- Waiting in the molds: give it time. Long time. if it looks dry enugh to turn at 18 hours than you can try but no urgent need to do so, you can wait 24 or 36 hours. drain it, drain it, drain it. If your room is warm and you don't want more acidification while you wait for your cheese to drain, then continue to drain it by placing the molds on their draining pan inside your cool cave instead of out on the counter. (But not in refrigerator as it will harden the fats in the cheese and arrest the drainage)
- Once you are able to remove them, salt them immediately and keep draining them for another 24 hours. The salt will do its work to remove whey aggressively out of the cheese. Salt them with roughly 2.5%-3% of the cheese weight in salt (Use non-iodized salt or kosher salt without anti-cacking agents in it). It would seem like a lot of salt but so much whey will come out that it will remove a lot of the salt out.
- Aging: If you want to age it or surface ripen it than only now, (the third day or so) you can stop draining and begin aging. Good aging temp is 55F. Start by partially covering the box and wiping it mornings+evenings. Turn the cheese once a day if you can hold it (It will be soft and slimy for the first week or so). As you see less and less water beads, you can close the lid further to keep it at 90%RH. No need for spray. Mold will show up in about a week. If you use the more aggressive Geo 17 and PC Neige from Danisco the mold will show up in 2-3 days but would have different qualities to it.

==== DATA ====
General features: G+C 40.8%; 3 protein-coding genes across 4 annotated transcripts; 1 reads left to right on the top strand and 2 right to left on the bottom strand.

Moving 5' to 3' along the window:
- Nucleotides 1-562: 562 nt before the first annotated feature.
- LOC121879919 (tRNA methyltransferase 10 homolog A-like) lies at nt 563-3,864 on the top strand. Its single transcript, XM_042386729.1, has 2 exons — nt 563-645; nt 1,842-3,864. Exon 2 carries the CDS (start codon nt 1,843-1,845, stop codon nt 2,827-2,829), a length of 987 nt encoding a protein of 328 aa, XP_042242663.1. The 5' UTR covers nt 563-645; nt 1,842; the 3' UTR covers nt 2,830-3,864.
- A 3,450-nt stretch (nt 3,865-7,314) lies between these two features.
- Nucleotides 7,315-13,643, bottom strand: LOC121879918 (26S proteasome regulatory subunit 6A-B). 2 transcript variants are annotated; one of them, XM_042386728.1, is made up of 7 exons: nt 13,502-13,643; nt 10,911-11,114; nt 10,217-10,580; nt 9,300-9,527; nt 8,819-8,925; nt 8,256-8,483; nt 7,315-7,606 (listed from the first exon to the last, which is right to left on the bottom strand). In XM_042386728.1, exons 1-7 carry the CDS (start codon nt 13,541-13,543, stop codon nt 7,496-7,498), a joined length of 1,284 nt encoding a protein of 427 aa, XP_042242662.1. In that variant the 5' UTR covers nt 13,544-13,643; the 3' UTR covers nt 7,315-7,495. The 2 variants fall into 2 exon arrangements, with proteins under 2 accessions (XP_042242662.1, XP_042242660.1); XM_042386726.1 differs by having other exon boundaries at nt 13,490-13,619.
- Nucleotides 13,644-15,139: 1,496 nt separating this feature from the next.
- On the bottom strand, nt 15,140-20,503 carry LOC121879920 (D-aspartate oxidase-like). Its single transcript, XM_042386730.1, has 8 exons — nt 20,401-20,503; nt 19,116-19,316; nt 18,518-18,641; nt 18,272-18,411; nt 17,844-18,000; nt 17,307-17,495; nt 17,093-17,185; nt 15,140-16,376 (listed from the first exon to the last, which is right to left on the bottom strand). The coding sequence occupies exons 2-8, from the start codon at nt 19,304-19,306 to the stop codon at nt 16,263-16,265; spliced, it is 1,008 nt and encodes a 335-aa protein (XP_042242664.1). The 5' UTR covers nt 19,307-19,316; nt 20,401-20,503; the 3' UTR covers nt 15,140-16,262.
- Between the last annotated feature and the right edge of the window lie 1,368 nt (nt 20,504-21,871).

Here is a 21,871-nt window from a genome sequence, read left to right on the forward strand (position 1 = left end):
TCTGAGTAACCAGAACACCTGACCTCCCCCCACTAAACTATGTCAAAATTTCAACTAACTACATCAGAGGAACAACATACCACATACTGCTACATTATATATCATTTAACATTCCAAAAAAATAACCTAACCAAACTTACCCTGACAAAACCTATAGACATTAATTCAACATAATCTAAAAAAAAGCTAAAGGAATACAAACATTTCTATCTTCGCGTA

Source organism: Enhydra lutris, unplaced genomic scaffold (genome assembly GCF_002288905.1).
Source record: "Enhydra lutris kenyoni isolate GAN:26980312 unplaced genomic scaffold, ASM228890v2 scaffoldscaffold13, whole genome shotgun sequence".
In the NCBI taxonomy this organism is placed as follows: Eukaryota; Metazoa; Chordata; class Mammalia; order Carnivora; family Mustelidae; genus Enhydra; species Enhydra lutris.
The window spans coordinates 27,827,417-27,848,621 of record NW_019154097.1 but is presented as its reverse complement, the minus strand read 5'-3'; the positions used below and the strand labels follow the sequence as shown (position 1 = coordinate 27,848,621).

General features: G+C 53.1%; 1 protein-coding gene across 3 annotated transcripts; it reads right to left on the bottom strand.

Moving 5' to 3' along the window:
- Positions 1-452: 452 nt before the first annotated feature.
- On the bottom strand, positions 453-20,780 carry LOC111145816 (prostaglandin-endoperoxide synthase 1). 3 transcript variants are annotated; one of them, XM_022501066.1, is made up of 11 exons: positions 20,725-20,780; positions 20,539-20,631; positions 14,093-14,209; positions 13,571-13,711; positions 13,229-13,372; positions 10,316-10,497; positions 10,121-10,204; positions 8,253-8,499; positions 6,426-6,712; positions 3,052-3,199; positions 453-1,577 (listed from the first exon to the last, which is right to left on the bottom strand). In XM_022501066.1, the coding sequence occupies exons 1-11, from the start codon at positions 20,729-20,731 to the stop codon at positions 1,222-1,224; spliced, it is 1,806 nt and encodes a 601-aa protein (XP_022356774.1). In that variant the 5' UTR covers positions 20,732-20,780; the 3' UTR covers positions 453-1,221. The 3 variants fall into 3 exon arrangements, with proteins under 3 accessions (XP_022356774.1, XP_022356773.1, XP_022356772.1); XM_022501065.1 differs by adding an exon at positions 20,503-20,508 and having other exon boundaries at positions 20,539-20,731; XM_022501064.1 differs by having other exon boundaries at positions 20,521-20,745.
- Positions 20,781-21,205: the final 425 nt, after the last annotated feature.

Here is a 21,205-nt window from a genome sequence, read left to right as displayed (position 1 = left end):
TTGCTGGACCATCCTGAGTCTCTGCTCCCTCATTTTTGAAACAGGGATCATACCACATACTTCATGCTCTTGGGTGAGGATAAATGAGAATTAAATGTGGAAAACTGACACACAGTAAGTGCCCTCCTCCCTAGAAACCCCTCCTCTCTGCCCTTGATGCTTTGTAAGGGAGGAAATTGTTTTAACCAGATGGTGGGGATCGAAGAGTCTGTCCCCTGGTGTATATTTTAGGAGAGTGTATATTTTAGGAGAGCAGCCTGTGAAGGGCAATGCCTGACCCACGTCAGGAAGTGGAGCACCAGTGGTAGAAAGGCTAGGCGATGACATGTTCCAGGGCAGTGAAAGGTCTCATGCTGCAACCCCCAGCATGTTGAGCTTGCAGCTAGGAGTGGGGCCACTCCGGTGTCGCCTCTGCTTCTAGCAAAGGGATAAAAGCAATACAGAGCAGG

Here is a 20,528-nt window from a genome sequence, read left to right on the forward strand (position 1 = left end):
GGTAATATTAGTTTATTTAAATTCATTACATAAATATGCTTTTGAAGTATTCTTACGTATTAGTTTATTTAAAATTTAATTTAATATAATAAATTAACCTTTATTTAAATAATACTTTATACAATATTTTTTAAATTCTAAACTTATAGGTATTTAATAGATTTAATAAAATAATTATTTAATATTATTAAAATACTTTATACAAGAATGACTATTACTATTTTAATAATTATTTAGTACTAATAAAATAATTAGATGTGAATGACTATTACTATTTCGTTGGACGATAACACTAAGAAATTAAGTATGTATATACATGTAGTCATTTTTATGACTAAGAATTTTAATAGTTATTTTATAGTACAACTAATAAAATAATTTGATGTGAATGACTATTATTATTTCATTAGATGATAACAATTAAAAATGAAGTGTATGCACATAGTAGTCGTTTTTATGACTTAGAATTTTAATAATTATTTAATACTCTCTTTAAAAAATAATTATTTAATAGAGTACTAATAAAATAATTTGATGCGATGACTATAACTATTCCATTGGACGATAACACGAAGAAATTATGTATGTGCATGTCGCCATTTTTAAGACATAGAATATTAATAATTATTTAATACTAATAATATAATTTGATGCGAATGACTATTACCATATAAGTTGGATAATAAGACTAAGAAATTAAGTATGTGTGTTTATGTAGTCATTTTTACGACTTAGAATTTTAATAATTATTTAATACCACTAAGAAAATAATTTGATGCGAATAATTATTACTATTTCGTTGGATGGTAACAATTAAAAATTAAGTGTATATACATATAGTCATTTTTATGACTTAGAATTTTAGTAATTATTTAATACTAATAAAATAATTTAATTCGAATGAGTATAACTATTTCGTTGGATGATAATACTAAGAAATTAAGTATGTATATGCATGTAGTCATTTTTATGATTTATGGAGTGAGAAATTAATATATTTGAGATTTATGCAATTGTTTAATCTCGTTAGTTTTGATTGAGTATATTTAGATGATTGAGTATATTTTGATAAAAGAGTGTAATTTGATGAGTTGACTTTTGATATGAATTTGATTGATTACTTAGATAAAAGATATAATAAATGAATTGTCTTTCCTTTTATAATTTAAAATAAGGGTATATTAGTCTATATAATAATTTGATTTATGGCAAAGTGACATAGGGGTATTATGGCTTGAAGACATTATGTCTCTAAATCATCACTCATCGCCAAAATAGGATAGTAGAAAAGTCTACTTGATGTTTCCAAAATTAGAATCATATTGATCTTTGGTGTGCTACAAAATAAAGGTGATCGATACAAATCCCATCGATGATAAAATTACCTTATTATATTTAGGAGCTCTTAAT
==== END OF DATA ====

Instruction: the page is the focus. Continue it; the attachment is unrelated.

A couple of aging tips:
1. It is ok to pack the cheese a bit tighter. After it has developed a rind, tap it with your finger when you turn it. The tapping will pack it tighter, remove unwanted air and whey and your finger will help carry bacteria to contaminate the cheese with its own mold on all sides
2. If you can get hay (French cheese shop hay is great) use it to age the cheese instead of ripening mat. It will wick out moisture incredibly well and will give the cheese this fantastic grassy rustic aroma. It also helps encourage desirable bacterial growth and correct rind pH level.
This should be perfect to eat at 14 days but can be consumed before that. After day 21 it will begin to dry and turn harder. It takes a whole new character. Blue and brown mold spotting after 21-28 days are normal and the cheese can be consumed with them. It eventually wraps itself in blue mold that turns dark and the cheese looks like horse dropping - hence the name Crottin (Dropping or Dung in French).
Two people on this board that have excellent experience with this particular type of cheese which I learned a lot from are Alex and Francois. Alex typically use buttermilk as a starter. Francois is a professional cheesemaker with more accurate and scientific knowledge than I'll ever have. That being said, I guarantee you that if you follow the steps I mentioned here you will get a great Crottin. No skin slip or over-ripening.